The stress-related hormone cortisol is of central importance as a biomarker of mental health and has significant downstream effects on physical function. Most cells and organs in the body possess receptors for glucocorticoid hormones, including cortisol. Glucocorticoids are known to cross the blood-brain barrier, and impact behavior through limbic influence. Glucocorticoids are also key regulators of immunity and the inflammatory response, and cortisol levels influence energy metabolism, appetite, and visceral adiposity.
There can be enormous variability in diurnal cortisol rhythms, inter-individually as well as intra-individually. Daily cortisol levels are usually highest around waking time, fall quickly over the next few hours, and generally reach a minimum around bedtime. Earlier research into cortisol rhythms focused on basal levels, whereas more recent work demonstrates that circadian rhythmicity may better reflect the long-term effects of cortisol regulation on health and immune function. Three main components of the diurnal cortisol rhythm are daily average cortisol, the magnitude of the cortisol awakening response, and the diurnal cortisol slope (DCS).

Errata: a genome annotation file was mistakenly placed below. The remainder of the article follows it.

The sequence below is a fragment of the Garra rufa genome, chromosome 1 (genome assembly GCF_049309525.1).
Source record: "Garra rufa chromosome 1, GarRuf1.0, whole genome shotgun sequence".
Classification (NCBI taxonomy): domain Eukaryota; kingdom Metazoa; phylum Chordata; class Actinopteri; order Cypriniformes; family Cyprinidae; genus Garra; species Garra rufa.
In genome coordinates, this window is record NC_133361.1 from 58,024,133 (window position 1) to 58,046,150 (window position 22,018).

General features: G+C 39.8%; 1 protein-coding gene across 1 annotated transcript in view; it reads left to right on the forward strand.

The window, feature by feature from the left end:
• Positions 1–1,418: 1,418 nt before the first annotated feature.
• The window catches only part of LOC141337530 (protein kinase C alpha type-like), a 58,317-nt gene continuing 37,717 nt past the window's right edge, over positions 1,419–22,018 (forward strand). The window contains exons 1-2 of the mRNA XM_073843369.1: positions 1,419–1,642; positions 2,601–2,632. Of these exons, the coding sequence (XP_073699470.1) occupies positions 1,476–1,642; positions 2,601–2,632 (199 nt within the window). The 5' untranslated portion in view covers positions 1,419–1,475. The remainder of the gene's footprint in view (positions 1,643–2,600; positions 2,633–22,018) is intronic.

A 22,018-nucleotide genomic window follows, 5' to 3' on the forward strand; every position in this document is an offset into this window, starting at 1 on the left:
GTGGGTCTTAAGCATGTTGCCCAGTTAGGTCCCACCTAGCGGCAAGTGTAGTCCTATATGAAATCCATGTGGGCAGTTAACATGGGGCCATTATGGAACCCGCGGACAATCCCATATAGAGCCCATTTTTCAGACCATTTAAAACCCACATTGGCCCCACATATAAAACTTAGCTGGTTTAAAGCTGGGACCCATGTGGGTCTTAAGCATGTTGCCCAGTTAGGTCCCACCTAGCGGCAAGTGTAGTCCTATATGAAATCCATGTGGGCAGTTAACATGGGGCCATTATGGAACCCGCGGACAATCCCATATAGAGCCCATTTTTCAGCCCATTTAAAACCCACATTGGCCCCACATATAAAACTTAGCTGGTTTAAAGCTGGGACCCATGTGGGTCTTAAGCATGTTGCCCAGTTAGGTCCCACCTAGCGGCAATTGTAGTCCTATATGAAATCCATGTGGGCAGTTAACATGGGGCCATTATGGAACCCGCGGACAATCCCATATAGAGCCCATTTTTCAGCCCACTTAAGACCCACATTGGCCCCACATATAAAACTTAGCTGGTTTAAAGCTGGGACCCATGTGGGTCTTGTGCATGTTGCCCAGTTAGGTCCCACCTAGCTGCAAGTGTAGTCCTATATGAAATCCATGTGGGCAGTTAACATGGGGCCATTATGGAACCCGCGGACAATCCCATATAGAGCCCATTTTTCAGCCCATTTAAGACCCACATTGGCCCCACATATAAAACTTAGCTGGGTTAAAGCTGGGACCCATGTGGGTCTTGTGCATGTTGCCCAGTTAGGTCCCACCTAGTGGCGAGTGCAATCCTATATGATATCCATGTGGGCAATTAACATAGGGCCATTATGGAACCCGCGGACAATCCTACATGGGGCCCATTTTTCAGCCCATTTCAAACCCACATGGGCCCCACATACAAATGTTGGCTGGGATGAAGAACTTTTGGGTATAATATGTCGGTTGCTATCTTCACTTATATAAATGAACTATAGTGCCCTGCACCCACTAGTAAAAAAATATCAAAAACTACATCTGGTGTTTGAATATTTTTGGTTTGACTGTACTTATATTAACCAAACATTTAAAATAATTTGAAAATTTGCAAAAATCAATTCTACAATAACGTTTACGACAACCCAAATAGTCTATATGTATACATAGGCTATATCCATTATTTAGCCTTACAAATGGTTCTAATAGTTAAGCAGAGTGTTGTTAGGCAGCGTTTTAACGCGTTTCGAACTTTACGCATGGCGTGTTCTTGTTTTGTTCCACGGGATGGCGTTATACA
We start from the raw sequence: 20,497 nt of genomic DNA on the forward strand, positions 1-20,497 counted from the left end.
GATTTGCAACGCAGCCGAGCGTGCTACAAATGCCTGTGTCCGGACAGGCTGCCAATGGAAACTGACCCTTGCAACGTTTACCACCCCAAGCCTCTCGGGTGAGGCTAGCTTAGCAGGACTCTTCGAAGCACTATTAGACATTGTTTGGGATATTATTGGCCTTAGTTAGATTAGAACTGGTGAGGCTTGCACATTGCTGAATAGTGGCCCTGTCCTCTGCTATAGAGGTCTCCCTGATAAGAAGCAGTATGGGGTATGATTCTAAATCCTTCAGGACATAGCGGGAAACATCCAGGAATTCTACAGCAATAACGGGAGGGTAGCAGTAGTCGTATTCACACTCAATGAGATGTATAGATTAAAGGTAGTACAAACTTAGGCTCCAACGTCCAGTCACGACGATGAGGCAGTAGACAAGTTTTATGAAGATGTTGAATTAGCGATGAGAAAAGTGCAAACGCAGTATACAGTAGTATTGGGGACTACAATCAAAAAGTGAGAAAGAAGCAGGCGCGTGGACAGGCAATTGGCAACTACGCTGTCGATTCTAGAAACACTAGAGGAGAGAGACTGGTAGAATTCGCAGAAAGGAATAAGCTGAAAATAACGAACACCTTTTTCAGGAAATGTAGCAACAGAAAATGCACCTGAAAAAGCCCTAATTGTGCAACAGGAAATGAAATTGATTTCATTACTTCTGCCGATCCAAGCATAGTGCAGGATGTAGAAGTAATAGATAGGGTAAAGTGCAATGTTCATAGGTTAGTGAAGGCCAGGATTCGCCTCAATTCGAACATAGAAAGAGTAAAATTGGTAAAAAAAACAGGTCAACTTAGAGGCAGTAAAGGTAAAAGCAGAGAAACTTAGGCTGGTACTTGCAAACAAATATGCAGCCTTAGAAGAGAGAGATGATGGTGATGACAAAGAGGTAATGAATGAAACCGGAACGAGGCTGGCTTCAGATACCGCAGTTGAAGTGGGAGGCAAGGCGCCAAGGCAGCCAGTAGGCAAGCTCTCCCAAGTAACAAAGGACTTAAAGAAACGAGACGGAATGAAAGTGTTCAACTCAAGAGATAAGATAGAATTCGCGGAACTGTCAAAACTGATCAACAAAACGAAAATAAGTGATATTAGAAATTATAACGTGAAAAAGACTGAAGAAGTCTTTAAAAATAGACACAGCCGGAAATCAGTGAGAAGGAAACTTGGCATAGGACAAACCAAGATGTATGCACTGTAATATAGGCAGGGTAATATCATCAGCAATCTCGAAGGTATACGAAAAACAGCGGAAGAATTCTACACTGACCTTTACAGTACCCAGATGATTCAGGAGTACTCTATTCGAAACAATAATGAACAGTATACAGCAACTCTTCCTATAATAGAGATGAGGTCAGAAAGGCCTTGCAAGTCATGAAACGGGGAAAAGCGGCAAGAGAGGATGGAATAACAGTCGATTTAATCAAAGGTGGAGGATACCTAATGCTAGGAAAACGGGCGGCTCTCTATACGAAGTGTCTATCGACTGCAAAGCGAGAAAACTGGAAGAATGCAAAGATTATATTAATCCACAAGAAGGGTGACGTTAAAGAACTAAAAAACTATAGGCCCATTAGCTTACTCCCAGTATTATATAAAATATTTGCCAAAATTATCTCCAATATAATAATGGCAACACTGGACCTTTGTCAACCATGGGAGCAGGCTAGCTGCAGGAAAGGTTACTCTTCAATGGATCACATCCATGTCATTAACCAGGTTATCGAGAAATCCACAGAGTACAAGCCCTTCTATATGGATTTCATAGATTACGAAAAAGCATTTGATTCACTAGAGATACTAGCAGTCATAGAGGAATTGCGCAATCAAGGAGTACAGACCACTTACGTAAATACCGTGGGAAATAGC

Diurnal cortisol slopes depict changes in cortisol level from morning to evening, and flatter DCSs are theorized to bridge chronic psychosocial stress with poorer mental and physical function. For this meta-analysis, researchers studied associations between DCS and twelve categories of health outcomes: anxiety, depression, disorders of internalization of feelings, disorders of behavioral externalization of feelings (such as anger and aggression), fatigue, obesity, cardiovascular illness, cancer, other physical and mental health outcomes, and mortality.
Cortisol Traces Mental Health Impacts on Immunity
Chronic stress alters normal circadian variability in cortisol levels. Diurnal cortisol slope (DCS) evaluation provides an objective means of measuring the physiological impacts of prolonged stress, with particular implications for immune function and balance.